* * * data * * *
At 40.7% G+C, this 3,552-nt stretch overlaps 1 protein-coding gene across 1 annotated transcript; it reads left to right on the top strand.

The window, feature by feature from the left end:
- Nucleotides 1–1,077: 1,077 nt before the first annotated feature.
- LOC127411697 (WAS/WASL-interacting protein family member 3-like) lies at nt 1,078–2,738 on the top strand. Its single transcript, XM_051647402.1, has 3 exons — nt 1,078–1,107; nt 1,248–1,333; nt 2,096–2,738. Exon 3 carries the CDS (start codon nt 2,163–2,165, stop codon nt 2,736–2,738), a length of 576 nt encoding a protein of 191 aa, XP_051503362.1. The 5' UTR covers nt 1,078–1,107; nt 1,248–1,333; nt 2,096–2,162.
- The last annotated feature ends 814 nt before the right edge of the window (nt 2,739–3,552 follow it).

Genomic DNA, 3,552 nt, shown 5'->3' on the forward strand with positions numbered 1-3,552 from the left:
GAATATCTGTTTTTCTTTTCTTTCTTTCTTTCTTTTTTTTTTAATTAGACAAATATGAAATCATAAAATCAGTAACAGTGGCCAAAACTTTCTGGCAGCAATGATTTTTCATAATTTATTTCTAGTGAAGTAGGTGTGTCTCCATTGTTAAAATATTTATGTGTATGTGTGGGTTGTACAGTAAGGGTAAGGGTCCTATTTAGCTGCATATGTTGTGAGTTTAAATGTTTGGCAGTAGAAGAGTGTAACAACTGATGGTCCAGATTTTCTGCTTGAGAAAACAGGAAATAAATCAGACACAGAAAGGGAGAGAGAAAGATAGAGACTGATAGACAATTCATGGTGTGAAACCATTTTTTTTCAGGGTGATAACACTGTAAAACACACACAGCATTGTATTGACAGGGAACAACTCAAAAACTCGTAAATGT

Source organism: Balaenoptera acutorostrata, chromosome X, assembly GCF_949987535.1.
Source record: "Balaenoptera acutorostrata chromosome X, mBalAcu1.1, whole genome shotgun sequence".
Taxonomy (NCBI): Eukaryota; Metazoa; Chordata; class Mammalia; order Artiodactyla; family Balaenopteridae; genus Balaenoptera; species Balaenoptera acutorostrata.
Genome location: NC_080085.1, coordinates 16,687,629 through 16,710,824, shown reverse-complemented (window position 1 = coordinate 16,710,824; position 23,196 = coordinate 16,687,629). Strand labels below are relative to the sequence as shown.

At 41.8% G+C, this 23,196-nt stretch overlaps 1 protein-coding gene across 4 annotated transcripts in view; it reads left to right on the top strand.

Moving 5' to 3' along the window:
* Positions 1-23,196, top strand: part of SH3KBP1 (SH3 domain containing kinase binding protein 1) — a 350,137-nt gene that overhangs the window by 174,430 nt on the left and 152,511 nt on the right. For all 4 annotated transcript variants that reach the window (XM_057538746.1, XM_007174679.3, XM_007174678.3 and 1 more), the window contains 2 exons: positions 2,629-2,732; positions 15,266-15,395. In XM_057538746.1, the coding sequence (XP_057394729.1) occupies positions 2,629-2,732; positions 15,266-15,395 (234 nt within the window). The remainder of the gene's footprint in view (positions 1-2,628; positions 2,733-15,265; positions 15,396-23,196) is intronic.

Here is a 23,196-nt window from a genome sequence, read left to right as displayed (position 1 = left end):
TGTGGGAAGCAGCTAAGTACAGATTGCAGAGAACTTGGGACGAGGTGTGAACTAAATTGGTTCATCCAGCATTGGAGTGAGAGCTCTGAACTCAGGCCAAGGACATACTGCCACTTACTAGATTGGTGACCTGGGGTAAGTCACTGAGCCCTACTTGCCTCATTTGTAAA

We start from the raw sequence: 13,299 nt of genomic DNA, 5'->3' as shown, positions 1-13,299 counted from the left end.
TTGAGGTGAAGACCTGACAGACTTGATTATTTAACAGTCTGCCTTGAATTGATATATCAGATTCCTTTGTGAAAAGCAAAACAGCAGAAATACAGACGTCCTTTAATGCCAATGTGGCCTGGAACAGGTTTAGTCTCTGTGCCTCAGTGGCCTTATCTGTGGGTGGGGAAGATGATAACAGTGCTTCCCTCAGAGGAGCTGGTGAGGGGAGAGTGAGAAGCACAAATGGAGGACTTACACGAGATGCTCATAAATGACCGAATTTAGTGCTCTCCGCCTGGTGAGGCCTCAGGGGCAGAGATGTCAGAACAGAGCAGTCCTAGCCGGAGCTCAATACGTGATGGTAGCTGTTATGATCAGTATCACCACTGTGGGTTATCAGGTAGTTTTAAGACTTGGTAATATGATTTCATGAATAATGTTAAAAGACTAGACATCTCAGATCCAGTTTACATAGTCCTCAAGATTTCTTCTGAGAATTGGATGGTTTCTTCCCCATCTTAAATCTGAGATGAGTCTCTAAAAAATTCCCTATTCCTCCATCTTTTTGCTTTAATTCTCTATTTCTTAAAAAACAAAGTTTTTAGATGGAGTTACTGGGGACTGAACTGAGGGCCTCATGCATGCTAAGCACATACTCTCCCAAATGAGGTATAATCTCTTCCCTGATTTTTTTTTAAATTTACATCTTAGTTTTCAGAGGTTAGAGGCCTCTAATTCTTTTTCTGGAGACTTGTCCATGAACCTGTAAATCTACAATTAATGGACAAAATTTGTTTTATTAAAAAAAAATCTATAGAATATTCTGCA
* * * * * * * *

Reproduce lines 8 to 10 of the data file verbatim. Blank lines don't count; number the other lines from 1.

Source organism: Balaenoptera acutorostrata, chromosome X, assembly GCF_949987535.1.
Source record: "Balaenoptera acutorostrata chromosome X, mBalAcu1.1, whole genome shotgun sequence".
Taxonomy (NCBI): Eukaryota; Metazoa; Chordata; class Mammalia; order Artiodactyla; family Balaenopteridae; genus Balaenoptera; species Balaenoptera acutorostrata.